It’s disappointing to see women emerging as Labor’s first casualties in defeat. We all know the Coalition has a woman problem – a woeful representation of just 24 per cent women MPs. Its leadership team – PM, Deputy and Treasurer – are all blokes.
And while boasting yesterday that it had installed the highest number of women in the history of federal cabinets, the best the Coalition could do was a measly seven positions out of 23 – one better than the previous high of six in Kevin Rudd’s second ministry six years ago.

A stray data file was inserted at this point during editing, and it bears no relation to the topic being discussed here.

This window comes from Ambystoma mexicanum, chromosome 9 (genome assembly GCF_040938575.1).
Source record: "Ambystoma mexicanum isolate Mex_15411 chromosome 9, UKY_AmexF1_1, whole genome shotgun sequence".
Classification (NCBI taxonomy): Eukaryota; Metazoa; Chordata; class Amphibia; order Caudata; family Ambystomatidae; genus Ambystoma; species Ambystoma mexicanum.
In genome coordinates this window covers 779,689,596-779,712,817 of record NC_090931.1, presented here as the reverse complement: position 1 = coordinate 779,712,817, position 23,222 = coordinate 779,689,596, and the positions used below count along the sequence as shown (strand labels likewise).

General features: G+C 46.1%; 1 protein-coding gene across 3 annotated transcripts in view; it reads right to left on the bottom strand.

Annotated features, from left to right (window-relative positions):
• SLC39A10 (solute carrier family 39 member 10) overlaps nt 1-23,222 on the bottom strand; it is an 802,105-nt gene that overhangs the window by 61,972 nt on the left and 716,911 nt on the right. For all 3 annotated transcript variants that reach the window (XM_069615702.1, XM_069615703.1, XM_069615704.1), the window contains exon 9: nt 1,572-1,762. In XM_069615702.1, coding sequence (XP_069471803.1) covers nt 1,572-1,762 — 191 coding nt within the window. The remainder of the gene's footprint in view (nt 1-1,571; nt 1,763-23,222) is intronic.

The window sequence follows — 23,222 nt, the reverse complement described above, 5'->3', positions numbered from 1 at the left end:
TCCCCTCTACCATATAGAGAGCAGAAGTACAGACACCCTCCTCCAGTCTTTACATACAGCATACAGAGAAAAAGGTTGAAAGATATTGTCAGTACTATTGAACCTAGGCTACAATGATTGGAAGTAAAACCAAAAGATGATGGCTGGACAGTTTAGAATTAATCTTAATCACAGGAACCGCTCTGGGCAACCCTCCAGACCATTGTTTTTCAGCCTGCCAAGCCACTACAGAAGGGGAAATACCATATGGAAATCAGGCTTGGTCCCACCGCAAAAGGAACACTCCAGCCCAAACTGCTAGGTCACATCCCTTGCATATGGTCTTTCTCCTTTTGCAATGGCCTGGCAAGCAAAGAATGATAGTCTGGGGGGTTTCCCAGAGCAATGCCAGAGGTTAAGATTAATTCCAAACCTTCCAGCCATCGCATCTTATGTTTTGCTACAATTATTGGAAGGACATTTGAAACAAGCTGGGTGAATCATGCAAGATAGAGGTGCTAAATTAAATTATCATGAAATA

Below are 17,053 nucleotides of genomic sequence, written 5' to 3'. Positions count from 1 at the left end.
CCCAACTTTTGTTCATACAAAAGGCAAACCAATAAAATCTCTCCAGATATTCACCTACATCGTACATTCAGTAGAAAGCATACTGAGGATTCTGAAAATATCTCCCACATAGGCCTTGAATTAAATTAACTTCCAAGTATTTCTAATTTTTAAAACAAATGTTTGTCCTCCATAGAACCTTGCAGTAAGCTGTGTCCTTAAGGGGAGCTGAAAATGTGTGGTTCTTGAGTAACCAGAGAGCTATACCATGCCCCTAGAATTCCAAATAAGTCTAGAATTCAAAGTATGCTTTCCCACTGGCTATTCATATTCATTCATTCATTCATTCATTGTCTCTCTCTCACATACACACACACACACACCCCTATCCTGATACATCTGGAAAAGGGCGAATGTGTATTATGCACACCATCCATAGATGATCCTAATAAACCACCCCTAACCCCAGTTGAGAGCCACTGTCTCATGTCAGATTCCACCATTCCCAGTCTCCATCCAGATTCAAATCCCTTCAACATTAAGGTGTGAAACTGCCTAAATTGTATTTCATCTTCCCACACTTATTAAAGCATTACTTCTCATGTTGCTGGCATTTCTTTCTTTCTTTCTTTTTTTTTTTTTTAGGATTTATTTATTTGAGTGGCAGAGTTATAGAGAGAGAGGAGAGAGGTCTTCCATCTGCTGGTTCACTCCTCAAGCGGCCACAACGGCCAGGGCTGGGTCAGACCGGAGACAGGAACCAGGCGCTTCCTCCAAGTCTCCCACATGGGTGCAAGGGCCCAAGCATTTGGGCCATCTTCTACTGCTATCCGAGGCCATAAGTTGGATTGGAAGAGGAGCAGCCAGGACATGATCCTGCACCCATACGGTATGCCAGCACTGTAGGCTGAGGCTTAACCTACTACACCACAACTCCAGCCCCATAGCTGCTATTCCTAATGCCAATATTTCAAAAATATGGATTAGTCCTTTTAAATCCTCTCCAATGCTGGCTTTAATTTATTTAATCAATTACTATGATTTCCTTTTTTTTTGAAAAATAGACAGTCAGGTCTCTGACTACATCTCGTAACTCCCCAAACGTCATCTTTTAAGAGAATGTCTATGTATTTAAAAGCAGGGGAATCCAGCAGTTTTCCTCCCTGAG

Now the parliamentary Labor caucus is expected to do no better than the Morrison boys’ club by producing an all-male leadership team of its own, with reports that its leader, deputy and shadow treasurer positions will all go to men. Only Penny Wong will occupy a senior leadership role as leader of government business in the Senate, with rumours former NSW premier Kristina Keneally is expected to be rolled by Don Farrell for deputy.
This is a devastating blow for Labor women, who are already reeling from the loss of important policies for women in early childhood, the gender pay gap and reproductive health, not to mention Tanya Plibersek’s decision to not contest the leadership ballot for family reasons.